It’s been a while since my last update. Our final stop on the cross country journey was at Codorus State Park, near Hanover, PA. The park is large and scenic and the sites are spacious but we did not stay long enough to take full advantage of what the park had to offer. I shall get back there some day when I do not have pressing reasons to get home.
Being retired is not ALL about fun and games and frivolity. Growing older is too often accompanied by the loss of loved ones. I had to leave Codorus to finally, after much postponement, confront such a loss.
My beautiful mother suffered for many, many years with Alzheimer’s disease. I was with her throughout the entire ordeal. I was there to hug her when she was first slipping and was filled with fear and anxiety that often presented as anger. I was there to keep her company when she no longer knew me. I was there to feed her when utensils became foreign objects. I was there to hold her hand while playing Amazing Grace on my iPhone and reading to her when she slipped into heaven.
Mom had passed away months before our 6-week RV journey began, but her funeral was delayed due to the Covid-19 pandemic. Coming home meant completing a different type of journey. Alzheimer’s is often labeled THE LONG GOODBYE, which is an accurate summary of this truly awful disease. I needed to say my final farewell, after years of slowly waving adieu to the woman who gave me life.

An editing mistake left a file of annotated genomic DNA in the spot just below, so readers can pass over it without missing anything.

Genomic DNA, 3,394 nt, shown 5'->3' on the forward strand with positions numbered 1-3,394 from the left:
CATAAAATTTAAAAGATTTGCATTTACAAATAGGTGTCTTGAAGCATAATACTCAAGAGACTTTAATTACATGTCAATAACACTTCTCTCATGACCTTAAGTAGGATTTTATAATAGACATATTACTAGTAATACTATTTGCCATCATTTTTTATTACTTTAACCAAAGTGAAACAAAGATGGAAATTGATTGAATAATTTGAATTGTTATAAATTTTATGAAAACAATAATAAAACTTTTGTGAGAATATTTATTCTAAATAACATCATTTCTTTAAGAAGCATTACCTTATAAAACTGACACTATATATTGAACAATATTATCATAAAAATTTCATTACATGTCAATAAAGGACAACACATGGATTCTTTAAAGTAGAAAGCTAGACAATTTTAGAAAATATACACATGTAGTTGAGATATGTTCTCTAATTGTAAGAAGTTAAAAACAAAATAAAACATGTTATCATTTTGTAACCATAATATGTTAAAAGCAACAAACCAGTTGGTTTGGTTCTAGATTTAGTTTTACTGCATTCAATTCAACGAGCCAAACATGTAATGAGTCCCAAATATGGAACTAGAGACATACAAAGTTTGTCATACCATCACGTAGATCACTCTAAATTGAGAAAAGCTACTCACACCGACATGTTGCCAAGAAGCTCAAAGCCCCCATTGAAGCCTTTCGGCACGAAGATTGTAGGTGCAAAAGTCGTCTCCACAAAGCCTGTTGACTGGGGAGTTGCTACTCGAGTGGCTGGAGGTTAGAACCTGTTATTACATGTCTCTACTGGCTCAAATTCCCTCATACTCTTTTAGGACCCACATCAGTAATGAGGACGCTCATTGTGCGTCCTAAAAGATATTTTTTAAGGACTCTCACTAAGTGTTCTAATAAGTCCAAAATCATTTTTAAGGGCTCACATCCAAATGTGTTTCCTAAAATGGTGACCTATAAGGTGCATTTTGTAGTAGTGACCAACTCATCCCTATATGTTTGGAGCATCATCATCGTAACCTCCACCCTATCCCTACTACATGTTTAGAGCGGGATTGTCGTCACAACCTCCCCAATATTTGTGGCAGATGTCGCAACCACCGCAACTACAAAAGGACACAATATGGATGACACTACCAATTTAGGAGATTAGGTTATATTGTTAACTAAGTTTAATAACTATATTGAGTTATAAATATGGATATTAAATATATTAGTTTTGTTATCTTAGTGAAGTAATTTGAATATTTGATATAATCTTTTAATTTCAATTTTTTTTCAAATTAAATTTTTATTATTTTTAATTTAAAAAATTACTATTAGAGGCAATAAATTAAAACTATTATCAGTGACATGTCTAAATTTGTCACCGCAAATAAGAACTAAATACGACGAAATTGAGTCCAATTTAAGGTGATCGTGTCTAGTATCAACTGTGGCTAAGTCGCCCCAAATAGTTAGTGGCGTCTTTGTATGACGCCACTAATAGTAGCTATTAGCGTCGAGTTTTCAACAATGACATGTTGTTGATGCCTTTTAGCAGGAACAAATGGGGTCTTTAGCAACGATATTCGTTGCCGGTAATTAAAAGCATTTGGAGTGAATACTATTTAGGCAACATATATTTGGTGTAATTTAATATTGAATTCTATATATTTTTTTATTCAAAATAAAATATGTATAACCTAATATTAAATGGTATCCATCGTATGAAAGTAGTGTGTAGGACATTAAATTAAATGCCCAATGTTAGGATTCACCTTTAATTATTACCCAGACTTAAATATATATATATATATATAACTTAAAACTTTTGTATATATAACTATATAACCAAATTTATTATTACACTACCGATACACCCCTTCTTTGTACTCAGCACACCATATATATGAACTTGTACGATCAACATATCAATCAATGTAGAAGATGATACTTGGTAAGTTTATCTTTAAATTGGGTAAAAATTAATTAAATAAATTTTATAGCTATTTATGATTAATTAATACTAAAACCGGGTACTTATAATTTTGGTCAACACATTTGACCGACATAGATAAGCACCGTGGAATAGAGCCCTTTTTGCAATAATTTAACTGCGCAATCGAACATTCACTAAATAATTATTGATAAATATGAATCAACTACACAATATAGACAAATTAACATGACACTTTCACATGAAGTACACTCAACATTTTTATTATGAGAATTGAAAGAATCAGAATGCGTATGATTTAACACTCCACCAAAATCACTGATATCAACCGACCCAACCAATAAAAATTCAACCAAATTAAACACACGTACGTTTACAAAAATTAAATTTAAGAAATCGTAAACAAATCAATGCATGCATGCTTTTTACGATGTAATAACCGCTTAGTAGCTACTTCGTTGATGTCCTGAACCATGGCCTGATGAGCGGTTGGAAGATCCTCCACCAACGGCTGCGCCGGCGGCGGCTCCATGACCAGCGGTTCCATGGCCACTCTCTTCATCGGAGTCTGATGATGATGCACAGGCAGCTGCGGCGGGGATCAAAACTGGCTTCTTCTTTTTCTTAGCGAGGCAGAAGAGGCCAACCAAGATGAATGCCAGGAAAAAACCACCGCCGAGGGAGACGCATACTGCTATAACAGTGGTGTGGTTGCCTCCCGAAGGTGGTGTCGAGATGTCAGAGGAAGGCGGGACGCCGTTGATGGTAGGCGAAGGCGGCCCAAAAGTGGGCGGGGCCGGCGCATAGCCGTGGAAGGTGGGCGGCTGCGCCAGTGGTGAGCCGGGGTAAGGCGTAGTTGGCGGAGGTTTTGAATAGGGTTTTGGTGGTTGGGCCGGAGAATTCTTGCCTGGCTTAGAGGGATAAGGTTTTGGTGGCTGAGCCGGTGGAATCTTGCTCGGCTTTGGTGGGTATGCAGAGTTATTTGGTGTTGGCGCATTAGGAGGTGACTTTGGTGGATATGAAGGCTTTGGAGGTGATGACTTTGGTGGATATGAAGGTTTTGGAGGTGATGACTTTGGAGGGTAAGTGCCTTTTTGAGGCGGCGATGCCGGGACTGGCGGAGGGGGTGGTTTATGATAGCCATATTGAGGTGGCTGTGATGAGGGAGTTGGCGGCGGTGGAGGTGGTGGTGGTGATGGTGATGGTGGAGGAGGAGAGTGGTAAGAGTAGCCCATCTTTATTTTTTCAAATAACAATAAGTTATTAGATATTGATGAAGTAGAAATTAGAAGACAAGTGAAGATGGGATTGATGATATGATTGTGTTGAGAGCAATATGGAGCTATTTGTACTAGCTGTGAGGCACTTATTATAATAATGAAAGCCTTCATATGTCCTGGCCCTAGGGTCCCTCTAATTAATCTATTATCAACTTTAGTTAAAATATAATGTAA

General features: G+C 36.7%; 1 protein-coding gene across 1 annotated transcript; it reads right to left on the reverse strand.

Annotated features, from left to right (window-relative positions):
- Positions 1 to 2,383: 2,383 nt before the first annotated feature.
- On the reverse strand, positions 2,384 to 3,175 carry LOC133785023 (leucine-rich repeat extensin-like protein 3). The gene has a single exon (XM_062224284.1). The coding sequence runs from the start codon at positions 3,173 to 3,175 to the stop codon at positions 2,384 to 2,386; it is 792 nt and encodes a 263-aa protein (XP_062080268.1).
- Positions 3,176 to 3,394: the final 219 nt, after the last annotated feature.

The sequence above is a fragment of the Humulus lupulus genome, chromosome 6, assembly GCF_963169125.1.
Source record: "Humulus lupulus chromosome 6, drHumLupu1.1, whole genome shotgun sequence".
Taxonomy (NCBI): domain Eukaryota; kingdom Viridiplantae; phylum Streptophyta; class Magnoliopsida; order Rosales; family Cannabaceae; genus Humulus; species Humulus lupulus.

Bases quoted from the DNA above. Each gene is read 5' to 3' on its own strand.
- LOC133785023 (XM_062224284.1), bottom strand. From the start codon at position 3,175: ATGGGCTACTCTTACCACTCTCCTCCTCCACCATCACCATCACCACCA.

During the same week, we were abruptly confronted with the sudden and unexpected death of a dear, dear friend and the death of a dear friend’s mother. RIP Jaybird and Pat. Life is so fragile and so precious. All of you will be deeply missed.
Sadly, this is not my normal, light-hearted post but I promise better things are coming. Mom would have wanted us to continue to ramble, explore and enjoy our beautiful world. In fact, she kept a refrigerator magnet that featured a quote by Hunter S. Thompson: “Life is not a journey to the grave with the intention of arriving safely in a pretty and well preserved body, but rather to skid in broadside thoroughly used up, totally worn out, and proclaiming “Wow, what a ride!!!”